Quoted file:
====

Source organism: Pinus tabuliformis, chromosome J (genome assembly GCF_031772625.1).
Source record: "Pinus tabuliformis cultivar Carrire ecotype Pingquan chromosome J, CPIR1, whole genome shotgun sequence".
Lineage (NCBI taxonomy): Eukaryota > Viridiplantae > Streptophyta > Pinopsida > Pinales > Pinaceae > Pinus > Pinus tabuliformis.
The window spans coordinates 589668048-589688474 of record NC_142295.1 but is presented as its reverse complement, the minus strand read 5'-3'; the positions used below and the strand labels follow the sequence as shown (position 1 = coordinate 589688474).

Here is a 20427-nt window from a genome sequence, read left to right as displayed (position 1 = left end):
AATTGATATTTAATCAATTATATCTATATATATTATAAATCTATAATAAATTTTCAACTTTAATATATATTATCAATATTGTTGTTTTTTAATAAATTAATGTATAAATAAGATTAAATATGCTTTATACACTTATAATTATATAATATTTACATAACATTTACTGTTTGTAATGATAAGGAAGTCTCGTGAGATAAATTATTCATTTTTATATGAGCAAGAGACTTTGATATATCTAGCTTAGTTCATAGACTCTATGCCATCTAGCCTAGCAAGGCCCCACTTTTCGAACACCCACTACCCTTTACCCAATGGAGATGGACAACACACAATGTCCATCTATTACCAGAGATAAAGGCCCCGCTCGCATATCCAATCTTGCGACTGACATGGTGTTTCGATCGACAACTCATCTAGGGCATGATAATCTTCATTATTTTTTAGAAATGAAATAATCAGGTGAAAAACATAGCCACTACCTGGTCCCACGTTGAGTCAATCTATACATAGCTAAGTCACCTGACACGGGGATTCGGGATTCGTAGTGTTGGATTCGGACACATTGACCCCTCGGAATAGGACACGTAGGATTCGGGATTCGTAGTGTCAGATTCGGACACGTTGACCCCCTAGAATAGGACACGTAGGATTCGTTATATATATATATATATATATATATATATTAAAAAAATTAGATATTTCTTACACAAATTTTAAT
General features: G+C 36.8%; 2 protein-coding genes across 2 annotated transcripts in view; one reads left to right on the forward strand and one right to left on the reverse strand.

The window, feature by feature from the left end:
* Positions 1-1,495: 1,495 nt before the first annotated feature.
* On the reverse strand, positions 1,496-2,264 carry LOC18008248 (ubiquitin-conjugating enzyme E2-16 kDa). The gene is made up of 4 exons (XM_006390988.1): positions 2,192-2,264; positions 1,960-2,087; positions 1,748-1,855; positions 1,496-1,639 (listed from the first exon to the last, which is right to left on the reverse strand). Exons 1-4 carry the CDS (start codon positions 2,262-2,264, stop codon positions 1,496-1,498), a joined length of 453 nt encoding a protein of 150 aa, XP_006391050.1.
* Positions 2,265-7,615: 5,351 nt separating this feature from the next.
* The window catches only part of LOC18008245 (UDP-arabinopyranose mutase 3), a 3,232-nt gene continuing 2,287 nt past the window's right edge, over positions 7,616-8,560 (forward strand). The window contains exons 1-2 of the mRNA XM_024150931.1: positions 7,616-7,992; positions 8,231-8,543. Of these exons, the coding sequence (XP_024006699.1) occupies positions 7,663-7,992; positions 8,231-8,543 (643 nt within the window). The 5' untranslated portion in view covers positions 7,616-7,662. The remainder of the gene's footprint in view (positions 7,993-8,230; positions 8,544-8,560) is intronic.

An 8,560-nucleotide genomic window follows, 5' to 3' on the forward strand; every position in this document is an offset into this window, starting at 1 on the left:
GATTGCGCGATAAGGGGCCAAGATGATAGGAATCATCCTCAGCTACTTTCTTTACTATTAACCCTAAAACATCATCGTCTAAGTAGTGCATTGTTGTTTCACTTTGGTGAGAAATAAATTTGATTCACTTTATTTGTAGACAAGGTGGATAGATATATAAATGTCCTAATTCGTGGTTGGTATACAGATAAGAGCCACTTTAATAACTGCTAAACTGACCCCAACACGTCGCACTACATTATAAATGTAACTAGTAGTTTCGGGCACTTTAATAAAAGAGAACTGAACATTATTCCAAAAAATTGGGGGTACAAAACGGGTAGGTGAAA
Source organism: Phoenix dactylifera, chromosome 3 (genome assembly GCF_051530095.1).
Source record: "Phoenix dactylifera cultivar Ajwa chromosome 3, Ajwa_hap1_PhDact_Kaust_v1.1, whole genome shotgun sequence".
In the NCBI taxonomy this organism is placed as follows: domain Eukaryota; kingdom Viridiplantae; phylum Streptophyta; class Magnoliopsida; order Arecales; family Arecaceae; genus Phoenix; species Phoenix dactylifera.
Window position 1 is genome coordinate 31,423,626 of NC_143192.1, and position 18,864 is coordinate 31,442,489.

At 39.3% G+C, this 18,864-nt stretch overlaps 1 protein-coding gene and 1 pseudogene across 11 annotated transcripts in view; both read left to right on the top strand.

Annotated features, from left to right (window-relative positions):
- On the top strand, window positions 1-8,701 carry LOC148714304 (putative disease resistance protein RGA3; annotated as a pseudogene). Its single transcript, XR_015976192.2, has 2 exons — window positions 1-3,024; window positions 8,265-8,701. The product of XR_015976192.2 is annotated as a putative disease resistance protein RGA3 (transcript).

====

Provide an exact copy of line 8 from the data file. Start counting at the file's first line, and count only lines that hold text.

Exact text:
The window, feature by feature from the left end: